Trump Is Going To Prove There Was Massive Voter Fraud In The 2016 Election

Remember what I said yesterday about our new president’s ego?

So obsessed is the man with the size of the crowd that viewed his inauguration, that he’s had a portrait of the crowd hung in the hallway connecting the White House communications work spaces.

He’s also apparently grappling with the idea that Hillary Clinton won the popular vote, and it’s not going to be something he walks away from.

Being from North Carolina, where a wildly successful Republican governor, Pat McCrory, lost his reelection bid by two-tenths of a percent, I’m actually all for stringent measures to assure voter integrity.

The 2016 election in the Tar Heel state may have been upended, after activist judges in Virginia’s 4th Circuit Court of Appeals struck down common sense voter ID laws, weeks before the election.

Multiple complaints of voter fraud were rejected without full investigation and the Democrat, Roy Cooper, was given the election, already proving to the detriment of North Carolina voters.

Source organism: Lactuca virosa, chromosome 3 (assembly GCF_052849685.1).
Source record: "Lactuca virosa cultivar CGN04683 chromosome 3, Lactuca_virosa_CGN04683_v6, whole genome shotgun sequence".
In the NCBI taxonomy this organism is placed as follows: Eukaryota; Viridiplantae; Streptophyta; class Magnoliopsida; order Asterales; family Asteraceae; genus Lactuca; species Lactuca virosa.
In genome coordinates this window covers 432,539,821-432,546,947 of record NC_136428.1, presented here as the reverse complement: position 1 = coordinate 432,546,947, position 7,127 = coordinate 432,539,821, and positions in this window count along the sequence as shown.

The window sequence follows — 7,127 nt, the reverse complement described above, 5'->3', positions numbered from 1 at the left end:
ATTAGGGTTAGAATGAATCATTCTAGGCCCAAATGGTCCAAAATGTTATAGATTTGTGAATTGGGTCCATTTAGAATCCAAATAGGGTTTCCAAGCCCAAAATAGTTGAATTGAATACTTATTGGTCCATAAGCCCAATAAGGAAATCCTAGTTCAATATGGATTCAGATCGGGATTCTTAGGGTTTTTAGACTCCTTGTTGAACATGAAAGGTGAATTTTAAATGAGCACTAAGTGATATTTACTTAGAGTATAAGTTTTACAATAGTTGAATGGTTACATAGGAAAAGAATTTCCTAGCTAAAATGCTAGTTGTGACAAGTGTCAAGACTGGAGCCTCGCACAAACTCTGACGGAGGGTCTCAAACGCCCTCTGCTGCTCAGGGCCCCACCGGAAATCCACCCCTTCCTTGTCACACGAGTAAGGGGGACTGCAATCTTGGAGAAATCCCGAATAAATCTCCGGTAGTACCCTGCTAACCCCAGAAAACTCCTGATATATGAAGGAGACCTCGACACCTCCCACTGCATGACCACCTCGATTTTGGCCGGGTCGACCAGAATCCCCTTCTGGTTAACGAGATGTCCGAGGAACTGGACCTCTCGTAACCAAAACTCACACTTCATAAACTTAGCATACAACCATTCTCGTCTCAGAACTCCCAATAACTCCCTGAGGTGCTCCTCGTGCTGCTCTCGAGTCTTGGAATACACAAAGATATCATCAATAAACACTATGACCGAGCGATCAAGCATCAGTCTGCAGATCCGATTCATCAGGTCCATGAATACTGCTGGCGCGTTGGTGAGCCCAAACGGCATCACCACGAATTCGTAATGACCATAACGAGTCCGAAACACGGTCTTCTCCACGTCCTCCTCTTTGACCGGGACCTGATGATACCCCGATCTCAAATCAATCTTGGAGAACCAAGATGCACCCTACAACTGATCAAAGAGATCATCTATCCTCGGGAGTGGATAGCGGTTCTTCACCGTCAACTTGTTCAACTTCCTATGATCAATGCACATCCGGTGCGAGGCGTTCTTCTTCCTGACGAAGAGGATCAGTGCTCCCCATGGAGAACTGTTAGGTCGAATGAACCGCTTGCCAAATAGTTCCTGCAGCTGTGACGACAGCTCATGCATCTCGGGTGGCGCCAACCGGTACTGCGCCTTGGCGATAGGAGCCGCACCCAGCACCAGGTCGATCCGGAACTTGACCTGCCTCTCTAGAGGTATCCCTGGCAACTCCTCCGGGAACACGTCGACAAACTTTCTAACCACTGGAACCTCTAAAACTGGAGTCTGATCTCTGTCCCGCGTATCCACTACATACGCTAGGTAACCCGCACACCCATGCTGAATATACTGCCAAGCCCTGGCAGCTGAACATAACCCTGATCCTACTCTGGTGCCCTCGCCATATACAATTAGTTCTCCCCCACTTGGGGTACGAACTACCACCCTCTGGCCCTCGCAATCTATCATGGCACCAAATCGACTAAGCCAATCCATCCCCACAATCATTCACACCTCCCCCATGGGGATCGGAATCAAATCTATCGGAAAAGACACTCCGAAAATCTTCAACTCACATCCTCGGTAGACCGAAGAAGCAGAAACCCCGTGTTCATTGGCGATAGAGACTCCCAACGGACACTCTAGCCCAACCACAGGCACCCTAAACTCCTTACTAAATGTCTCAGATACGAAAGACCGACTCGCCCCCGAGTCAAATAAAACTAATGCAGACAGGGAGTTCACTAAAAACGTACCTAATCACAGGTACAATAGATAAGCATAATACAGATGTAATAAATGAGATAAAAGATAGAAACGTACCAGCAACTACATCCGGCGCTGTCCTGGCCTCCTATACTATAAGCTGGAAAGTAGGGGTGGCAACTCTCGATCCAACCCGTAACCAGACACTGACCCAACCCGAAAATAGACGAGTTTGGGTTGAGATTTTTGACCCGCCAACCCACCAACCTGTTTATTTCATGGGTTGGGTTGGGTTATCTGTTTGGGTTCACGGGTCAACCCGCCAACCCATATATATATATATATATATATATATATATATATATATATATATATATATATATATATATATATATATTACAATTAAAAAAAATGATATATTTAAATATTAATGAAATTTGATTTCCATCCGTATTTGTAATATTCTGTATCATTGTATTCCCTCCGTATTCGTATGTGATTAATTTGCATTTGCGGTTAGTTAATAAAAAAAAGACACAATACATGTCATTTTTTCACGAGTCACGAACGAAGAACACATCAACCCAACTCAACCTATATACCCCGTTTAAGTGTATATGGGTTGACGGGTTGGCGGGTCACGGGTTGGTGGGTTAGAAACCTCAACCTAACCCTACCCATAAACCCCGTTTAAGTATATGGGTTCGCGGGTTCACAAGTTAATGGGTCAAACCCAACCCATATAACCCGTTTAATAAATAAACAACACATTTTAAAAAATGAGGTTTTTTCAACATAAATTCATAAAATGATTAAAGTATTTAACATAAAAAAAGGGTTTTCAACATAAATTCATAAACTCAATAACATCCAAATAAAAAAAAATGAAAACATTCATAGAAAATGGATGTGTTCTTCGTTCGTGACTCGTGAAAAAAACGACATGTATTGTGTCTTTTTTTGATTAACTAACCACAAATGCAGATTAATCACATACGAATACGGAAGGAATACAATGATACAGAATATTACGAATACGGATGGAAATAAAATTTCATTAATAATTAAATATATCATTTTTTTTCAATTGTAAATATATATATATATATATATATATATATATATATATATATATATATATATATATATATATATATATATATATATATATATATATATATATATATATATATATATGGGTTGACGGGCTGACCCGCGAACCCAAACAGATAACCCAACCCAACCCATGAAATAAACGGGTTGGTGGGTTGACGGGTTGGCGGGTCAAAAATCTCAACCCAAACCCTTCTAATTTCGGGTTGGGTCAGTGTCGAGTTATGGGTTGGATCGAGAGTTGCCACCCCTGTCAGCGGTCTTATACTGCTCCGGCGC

That’s one state and one race, however, and Trump won the state, handily.

So how does that translate to the nationwide election? Is voter fraud that rampant?

The president said during a White House meeting with congressional leaders earlier this week he lost the popular vote because of rampant voter fraud by “illegals.”

“He said 3 to 5 million ‘illegals’ voted so that’s why he lost popular vote,” a Democratic aide said.

Democrat Hillary Clinton won the popular vote by more than 2.8 million votes, but Trump won the Electoral College.

The president made similar claims in tweets he posted after his victory.

“In addition to winning the Electoral College in a landslide, I won the popular vote if you deduct the millions of people who voted illegally,” he tweeted after Election Day.

Back in late November, our Dan Spencer touched on the subject of voter fraud, and some reports that suggested it actually was happening, although, to what degree may not be fully known.

As it is, Trump’s claims are not getting the kind of support from even Republican colleagues.

Speaker Paul Ryan (R-Wis.) said Tuesday he’d seen “no evidence” of rampant voter fraud during the election.

Others have echoed Ryan’s words.

Were Trump a little smarter, he would have held his tongue (and his ego) in check, and quietly backed measures to assure voter integrity.

This, however, is more about proving how loved he is. How popular he is.

When the gilded Trump statues start going up in public squares around the country, and the sides of major buildings are adorned with portraits of a young, studly Trump, with a noble chin and large, manly hands, let’s not forget that this all started long before he was even elected.